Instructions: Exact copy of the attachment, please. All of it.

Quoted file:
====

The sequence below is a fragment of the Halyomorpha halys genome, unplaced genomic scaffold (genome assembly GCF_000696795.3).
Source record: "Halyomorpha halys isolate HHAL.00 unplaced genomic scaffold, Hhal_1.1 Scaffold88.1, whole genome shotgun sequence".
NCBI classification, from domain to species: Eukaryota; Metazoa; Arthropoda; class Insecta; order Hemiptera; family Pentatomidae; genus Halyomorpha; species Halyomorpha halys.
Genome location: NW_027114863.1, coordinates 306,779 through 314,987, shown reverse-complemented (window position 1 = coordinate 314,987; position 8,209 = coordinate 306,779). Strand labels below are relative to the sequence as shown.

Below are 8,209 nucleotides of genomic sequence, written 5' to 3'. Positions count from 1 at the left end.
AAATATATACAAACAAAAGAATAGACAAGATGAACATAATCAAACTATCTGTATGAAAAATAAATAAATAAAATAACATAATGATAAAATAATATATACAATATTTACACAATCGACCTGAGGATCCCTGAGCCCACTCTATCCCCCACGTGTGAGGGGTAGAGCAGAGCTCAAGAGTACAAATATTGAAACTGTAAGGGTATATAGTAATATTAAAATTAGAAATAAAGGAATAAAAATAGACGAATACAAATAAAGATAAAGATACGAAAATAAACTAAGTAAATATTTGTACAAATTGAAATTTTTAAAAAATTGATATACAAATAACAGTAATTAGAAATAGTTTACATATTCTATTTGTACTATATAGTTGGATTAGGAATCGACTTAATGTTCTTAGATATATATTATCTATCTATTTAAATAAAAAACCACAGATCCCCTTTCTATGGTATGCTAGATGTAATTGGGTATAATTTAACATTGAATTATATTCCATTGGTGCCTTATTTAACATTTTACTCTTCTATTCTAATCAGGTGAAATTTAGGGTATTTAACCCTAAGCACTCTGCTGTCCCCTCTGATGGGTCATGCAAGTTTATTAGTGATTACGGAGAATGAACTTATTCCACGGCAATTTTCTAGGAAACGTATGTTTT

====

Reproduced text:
The sequence below is a fragment of the Halyomorpha halys genome, unplaced genomic scaffold (genome assembly GCF_000696795.3).
Source record: "Halyomorpha halys isolate HHAL.00 unplaced genomic scaffold, Hhal_1.1 Scaffold88.1, whole genome shotgun sequence".
NCBI classification, from domain to species: Eukaryota; Metazoa; Arthropoda; class Insecta; order Hemiptera; family Pentatomidae; genus Halyomorpha; species Halyomorpha halys.
Genome location: NW_027114863.1, coordinates 306,779 through 314,987, shown reverse-complemented (window position 1 = coordinate 314,987; position 8,209 = coordinate 306,779). Strand labels below are relative to the sequence as shown.

Below are 8,209 nucleotides of genomic sequence, written 5' to 3'. Positions count from 1 at the left end.
AAATATATACAAACAAAAGAATAGACAAGATGAACATAATCAAACTATCTGTATGAAAAATAAATAAATAAAATAACATAATGATAAAATAATATATACAATATTTACACAATCGACCTGAGGATCCCTGAGCCCACTCTATCCCCCACGTGTGAGGGGTAGAGCAGAGCTCAAGAGTACAAATATTGAAACTGTAAGGGTATATAGTAATATTAAAATTAGAAATAAAGGAATAAAAATAGACGAATACAAATAAAGATAAAGATACGAAAATAAACTAAGTAAATATTTGTACAAATTGAAATTTTTAAAAAATTGATATACAAATAACAGTAATTAGAAATAGTTTACATATTCTATTTGTACTATATAGTTGGATTAGGAATCGACTTAATGTTCTTAGATATATATTATCTATCTATTTAAATAAAAAACCACAGATCCCCTTTCTATGGTATGCTAGATGTAATTGGGTATAATTTAACATTGAATTATATTCCATTGGTGCCTTATTTAACATTTTACTCTTCTATTCTAATCAGGTGAAATTTAGGGTATTTAACCCTAAGCACTCTGCTGTCCCCTCTGATGGGTCATGCAAGTTTATTAGTGATTACGGAGAATGAACTTATTCCACGGCAATTTTCTAGGAAACGTATGTTTT